Japan’s department store sales up in April, thanks to base effects

Chris Scicluna

A quiet start to the week in most markets but metal prices lower as China expresses concern about excessive speculation
A subdued end to last week saw the S&P500 close down just 0.1% on Friday, with existing home sales falling short of expectations but the Markit PMIs making new highs following encouraging surveys from Europe. Treasury yields were similarly little changed – the 10Y yield was steady at 1.62% – while the greenback firmed only fractionally. Crude oil rebounded 3%, moderating the losses recorded earlier in the week, while Bitcoin fell to end Friday at around $36k.

So far it has been a relatively quiet start to a new week that features only a handful of economic reports that have the potential to drive market direction. US equity futures are about ½ppt higher, and most bourses in the Asia-Pacific region also made moderate gains. In Japan, the TOPIX advanced 0.4%, even as the Yomiuri newspaper reported that Japan’s government was considering extending the current state of emergencies in nine prefectures, perhaps as far as 20 June. Equities also gained in China, but fell back in Hong Kong and South Korea, and currently showing a mix of modest gains and losses in Europe. Bond markets have been relatively quiet too, albeit with most sovereigns marking modest gains in the Asia-Pacific and Europe. And Bitcoin is currently trading at around $36.5k after falling to almost $31k yesterday. Meanwhile, industrial metals futures – especially iron ore – have weakened after China’s NDRC issued a statement today following a weekend meeting convened with other Chinese regulators and industry representatives. The NDRC stated that it viewed recent price rises as due in part to excessive speculation. It warned that it would step up its investigations and take a zero tolerance approaching to punishing illegal acts of hoarding and price-setting collusion.

Japan’s department store sales rebound 167%Y/Y in April; labour market and Tokyo CPI data the focus over the remainder of a quiet week for Japanese data
In an otherwise quiet start to the week, Japan’s national department store sales grew 167.0%Y/Y in April – not surprising considering sales had been down 72.8%Y/Y a year earlier during the first coronavirus wave lockdown. Indeed, even with that rebound, sales were still over 29% lower than in April 2019 and the second worse for an April month since figures began in 2001. In the detail, spending on clothing grew over 281%Y/Y, but only after a near 83%Y/Y decline a year earlier. Spending on household goods increased almost 94%Y/Y, having declined almost 60%Y/Y a year earlier.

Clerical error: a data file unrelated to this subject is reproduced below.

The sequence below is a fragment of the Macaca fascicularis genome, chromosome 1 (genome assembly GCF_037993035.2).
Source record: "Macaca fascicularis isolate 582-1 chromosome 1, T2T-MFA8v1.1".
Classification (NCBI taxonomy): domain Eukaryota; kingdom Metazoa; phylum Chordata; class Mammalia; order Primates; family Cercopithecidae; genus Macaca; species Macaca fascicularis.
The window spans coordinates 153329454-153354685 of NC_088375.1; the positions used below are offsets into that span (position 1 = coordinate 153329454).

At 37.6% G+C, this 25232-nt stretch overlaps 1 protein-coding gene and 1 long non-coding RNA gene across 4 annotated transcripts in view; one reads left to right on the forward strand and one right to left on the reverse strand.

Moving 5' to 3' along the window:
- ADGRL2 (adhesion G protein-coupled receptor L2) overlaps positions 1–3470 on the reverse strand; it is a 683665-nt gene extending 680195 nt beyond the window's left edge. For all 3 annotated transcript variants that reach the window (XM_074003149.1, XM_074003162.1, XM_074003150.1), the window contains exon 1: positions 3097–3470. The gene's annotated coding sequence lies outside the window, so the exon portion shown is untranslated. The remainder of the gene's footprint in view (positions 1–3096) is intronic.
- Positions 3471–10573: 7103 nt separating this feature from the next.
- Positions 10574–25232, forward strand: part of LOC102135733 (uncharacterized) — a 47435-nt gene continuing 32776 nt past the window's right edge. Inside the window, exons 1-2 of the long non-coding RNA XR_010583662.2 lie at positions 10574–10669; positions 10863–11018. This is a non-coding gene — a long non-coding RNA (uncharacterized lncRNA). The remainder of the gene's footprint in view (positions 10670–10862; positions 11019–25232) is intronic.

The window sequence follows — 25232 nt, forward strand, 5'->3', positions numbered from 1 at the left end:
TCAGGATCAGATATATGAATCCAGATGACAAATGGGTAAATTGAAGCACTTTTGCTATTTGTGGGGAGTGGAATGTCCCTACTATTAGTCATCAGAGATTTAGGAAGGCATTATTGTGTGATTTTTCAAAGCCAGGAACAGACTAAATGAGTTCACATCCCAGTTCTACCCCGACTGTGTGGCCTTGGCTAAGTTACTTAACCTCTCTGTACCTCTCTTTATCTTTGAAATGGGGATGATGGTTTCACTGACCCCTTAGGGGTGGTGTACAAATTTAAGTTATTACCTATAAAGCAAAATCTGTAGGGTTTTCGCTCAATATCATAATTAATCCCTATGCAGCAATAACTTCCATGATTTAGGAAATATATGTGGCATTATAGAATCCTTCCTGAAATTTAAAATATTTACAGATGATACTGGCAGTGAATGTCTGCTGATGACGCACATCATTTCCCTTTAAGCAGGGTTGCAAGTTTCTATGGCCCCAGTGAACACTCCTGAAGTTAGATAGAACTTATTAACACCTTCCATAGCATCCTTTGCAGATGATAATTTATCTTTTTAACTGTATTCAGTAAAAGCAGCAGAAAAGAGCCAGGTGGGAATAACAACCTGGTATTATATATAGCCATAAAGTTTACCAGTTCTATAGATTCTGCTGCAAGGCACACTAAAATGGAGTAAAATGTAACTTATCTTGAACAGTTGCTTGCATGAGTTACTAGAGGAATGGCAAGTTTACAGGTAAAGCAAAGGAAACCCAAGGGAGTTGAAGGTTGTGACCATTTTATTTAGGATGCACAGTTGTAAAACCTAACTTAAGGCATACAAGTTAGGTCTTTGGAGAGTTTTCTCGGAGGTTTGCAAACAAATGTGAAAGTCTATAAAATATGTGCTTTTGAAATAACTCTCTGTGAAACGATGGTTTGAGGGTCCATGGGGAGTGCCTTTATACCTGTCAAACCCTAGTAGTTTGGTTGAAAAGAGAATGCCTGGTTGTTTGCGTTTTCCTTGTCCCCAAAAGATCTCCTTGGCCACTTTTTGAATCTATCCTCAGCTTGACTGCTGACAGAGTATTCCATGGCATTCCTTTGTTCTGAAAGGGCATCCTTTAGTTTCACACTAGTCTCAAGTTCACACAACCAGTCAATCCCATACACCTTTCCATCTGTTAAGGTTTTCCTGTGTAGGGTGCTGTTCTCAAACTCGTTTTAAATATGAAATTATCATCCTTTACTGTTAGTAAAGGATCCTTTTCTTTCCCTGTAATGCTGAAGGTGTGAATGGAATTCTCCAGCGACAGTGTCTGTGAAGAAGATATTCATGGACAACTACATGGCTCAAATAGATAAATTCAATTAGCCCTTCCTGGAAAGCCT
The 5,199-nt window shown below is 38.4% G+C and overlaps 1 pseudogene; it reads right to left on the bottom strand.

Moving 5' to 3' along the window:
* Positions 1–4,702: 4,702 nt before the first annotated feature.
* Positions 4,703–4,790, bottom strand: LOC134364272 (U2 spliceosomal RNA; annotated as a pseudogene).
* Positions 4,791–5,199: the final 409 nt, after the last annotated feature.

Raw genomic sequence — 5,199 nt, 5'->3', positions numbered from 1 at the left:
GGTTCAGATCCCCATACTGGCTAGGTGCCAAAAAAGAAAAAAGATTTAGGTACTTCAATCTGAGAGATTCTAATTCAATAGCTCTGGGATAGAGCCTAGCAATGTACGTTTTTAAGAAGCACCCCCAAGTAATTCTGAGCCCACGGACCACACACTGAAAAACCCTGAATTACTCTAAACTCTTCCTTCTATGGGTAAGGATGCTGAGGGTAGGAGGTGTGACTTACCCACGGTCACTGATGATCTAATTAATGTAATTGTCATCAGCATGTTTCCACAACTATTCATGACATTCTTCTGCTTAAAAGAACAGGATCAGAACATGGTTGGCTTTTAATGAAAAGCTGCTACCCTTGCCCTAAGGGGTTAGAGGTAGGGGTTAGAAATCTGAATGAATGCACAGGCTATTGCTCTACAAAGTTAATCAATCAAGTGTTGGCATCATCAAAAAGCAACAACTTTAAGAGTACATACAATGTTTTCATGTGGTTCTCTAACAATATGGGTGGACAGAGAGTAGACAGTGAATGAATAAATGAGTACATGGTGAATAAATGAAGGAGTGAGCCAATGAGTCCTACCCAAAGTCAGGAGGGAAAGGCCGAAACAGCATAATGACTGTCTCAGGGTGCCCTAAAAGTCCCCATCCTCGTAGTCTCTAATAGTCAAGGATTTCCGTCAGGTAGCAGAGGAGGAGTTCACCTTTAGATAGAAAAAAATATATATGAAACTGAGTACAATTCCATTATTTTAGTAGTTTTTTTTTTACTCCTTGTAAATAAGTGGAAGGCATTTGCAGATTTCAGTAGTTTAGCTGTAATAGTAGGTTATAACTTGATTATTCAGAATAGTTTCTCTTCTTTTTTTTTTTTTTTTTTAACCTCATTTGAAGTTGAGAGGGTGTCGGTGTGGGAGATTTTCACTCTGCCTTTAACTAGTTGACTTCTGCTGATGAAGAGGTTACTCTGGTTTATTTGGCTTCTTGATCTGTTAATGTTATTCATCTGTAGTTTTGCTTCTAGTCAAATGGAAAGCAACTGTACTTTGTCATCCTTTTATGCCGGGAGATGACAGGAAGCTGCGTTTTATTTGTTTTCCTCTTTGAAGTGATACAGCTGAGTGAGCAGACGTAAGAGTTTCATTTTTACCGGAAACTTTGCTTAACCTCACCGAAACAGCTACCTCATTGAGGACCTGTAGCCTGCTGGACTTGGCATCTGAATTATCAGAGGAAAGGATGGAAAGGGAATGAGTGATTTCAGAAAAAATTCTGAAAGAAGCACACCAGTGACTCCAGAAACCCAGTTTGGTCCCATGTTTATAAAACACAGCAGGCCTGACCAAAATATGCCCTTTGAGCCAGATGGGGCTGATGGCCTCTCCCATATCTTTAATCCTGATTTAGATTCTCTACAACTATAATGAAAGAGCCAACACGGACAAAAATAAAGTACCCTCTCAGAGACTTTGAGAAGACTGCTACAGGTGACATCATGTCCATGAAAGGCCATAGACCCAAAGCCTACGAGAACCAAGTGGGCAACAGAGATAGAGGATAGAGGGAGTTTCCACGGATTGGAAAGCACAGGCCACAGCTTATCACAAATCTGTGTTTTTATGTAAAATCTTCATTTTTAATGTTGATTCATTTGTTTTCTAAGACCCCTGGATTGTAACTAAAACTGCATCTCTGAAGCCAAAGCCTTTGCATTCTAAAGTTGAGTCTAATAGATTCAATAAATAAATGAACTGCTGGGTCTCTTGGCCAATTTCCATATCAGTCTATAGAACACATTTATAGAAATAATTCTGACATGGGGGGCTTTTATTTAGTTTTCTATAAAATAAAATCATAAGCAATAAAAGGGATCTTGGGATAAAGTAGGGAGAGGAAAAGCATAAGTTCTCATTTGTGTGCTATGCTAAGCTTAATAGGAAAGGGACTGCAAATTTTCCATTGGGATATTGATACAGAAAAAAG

Looking across the remainder of this week, there are very few economic reports to grab investors’ attention. Following last week’s release of national CPI data, tomorrow the BoJ will release its underlying inflation measures for April, which will doubtless remain soft but unlike the core CPI measures won’t be greatly impacted by the significant decline in mobile phone charges that drove the main headline and core measures lower. The BoJ will release the services PPI for April on Wednesday. After that, attention will turn to Friday’s household employment survey for April and advance Tokyo CPI for May. The former is likely to display continued resilience if the PMIs for that month are any guide, while the latter should report broadly stable inflation rates following last month’s phone charge-induced dip.

A quiet week ahead in China
There were no significant economic reports in China today and the remainder of this week’s diary features only Thursday’s news on corporate profits for April. The next significant data will come a week from now when the official PMI surveys for May are scheduled for release.

Further euro area surveys to echo Friday’s upbeat flash PMIs
Following Friday’s strong flash PMIs and much improved consumer confidence index, several further sentiment survey results for May seem likely to underscore that the euro area economic recovery is now well underway. In particular, the ifo survey for May will be published tomorrow, with the French INSEE business confidence survey probably coming the following day, Italy’s ISTAT economic sentiment surveys on Thursday and the European Commission’s full economic sentiment survey results due on Friday. Among other releases, the first flash estimate of inflation in May – which will come from France on Friday – will be watched. Last month, the EU-harmonised measure of French inflation rose 0.2ppt to 1.6%Y/Y, the highest since January 2020, and a further increase of 0.2ppt is likely in May. In addition, retail sales data from France and Spain, due at the end of the week, will provide the first look at household consumption at the start of Q2. This week will also bring more commentary from ECB policymakers, including Chief Economist Lane speaking tomorrow about the bank’s strategic review.

A quiet week ahead in the UK
A quiet week ahead in the UK will bring no show-stopping releases. But tomorrow brings the release of the CBI’s distributive trades survey for May, which will provide the first indication of the strength of retail sales this month after the surge in April. Public finances data for April are also due tomorrow. Public sector net borrowing (excluding banks) is expected to come in at about £32bn in April, down from the record high of £47.2bn recorded in the same month last year. Meanwhile, after the (somewhat lagging) ONS data last week reported house price growth in March of more than 10%Y/Y, the highest since 2007, Friday will bring the latest Nationwide house price index, which will provide the first indication of residential property prices in May. This week will also see several BoE policymakers speak publicly, including Governor Bailey today at the Treasury Select Committee.